Large Format Photomicrography part: I

Scope and Intent

This series is going to be a bit of a departure from the usual around here, by which I mean that I’ll be covering something I know perishingly little about; namely photography. The practical upshot of which being that I learn something, while the corresponding hazard must necessarily be that I spend a great deal of time, well, screwing up! It’s not even going to be my intent to avoid failure, which can be as enjoyable as success if one has the right attitude. Rather, my goal will be simply to end up with a 4×5 print. I’ll of course shoot for a properly exposed, in focus negative, but in all honesty I fully expect to end up with a blurry, underexposed, wretchedly vignetted negative and an overdeveloped, streaky print if I end up getting that far at all. I’ll claim right now that either way I’ll be throughly enjoying myself. Here’s hoping someone or other out there does as well!

Right, so I’ll be doing an insane amount of referring to R.M. Allen’s monograph Photomicrography I’m sure, anything else is liable as not to be found here or there on the web. I’ll try and link to the sources for the materials and chemistry as they come up and at the end I’ll mock up a quick one-sheet for the practicum and supplies; something without my tedious verbosity! This is apt to be a long one as multi-part series go so don’t be surprised if I toss something else in here or there. All the photos on this site aside, I’ve never really gotten the shutter “bug” and still much prefer an awful little sketch in the margins of my notes to roll after roll (or card after card) of whatever full color high resolution photos I manage to snap. If I ever need a belt of good photography I’ll pop over to Dr. Robert Berdan’s site, see what someone who enjoys it can do!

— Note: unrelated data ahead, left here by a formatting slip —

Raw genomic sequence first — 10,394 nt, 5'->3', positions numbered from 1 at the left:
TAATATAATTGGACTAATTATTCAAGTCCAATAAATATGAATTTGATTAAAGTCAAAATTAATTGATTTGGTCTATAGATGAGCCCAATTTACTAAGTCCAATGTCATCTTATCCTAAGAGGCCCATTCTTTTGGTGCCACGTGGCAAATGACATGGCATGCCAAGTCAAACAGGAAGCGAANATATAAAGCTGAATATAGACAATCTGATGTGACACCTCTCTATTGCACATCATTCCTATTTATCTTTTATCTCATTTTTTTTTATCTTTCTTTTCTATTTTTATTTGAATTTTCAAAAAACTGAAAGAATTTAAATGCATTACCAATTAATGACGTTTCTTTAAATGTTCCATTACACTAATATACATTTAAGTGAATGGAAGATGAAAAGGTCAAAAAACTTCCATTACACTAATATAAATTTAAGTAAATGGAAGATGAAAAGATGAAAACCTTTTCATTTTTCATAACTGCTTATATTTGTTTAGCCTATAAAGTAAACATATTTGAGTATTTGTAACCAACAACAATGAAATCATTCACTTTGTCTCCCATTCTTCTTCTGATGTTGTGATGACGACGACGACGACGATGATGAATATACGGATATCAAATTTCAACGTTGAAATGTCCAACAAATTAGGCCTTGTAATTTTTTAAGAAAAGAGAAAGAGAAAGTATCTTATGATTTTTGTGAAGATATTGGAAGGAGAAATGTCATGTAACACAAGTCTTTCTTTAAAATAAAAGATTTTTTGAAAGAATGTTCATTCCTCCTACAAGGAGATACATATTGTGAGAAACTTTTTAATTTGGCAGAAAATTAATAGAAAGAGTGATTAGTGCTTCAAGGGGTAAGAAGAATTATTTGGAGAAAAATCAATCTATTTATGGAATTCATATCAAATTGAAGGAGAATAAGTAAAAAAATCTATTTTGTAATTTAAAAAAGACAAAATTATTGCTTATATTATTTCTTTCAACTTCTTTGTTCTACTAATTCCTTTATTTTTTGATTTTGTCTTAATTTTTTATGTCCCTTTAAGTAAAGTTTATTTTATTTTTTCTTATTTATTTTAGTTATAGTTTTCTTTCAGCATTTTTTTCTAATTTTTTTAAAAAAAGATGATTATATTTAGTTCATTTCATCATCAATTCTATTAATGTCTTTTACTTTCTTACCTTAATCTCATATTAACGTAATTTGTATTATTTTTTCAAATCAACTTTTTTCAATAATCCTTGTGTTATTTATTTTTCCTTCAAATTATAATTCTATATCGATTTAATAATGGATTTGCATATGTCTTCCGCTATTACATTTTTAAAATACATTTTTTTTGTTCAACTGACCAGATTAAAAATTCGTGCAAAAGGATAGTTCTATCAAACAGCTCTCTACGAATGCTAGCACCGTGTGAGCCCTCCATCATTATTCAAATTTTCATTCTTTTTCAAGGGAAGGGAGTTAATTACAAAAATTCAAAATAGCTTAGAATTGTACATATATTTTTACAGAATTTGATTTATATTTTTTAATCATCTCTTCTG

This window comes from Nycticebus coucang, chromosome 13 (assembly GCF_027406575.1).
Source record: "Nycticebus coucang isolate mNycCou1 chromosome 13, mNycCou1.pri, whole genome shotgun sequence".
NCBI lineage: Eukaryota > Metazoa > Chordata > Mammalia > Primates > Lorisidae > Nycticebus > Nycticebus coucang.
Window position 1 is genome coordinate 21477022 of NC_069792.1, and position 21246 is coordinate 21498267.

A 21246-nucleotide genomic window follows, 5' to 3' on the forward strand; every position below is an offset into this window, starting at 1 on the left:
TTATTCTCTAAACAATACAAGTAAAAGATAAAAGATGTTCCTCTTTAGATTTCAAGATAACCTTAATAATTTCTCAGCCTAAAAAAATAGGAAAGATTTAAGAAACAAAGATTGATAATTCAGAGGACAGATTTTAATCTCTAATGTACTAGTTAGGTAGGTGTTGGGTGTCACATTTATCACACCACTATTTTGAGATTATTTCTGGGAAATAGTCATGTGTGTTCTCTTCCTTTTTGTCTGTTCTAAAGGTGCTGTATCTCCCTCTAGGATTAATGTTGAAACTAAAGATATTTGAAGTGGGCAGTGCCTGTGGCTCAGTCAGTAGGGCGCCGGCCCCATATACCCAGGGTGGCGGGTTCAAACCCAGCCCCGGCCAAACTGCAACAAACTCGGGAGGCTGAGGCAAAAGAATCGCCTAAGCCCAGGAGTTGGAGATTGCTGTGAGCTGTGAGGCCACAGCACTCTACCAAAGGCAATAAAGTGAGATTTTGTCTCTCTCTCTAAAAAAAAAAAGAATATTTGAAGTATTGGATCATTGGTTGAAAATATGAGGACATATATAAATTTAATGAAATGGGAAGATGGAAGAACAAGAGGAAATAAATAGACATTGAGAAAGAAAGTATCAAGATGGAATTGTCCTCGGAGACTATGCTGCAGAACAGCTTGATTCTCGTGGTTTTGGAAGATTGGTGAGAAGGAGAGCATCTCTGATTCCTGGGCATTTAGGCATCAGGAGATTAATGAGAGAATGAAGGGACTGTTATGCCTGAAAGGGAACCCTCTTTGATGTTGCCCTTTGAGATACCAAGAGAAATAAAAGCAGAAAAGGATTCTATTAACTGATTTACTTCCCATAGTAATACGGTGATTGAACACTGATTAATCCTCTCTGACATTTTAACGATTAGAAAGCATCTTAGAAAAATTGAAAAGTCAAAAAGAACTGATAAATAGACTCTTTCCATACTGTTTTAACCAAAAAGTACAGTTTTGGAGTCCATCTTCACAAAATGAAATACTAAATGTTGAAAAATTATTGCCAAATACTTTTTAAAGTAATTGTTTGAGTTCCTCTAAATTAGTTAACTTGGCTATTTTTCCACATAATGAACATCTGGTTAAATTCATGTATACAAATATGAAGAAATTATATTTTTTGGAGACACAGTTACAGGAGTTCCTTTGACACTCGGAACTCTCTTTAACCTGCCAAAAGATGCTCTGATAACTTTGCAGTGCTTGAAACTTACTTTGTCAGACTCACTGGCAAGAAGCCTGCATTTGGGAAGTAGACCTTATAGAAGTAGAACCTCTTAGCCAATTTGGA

For this series I’ll be using the BalPlan, and I’ll spare a few lines to say why. I’ve got the equipment to shoot large format on either the BalPlan or the phase contrast DynaZoom, I don’t have the space or the chemistry on hand to process or print color though. It seems a shame to pass up phase contrast, but I just haven’t got a clue how that would look in black & white. The other factor is field flatness. The BalPlan has a full compliment of planachromat objectives; just the thing for a 4×5 negative right? Maybe not though, how much of the visible field transfers to the negative, would spherical aberration be noticeable if I used an apochromat, a fluorite?

Once I end up with a negative I’ll process it. I haven’t got a dark room, and can’t be bothered to take over even my own bathroom for the purpose, so drum processing it is! Then I’ll try and contact print it onto some very slow paper and drum process that. I’ll try not to act like I know what I’m doing (because I don’t) and I’ll look at how to rig something up from available materials so anyone with the photography resources (but maybe not the same microscope collection) can maybe get something out of this.

One thought on “Large Format Photomicrography part: I

  1. Pingback: Large Format Photomicrography part: V | vade mecum microscope

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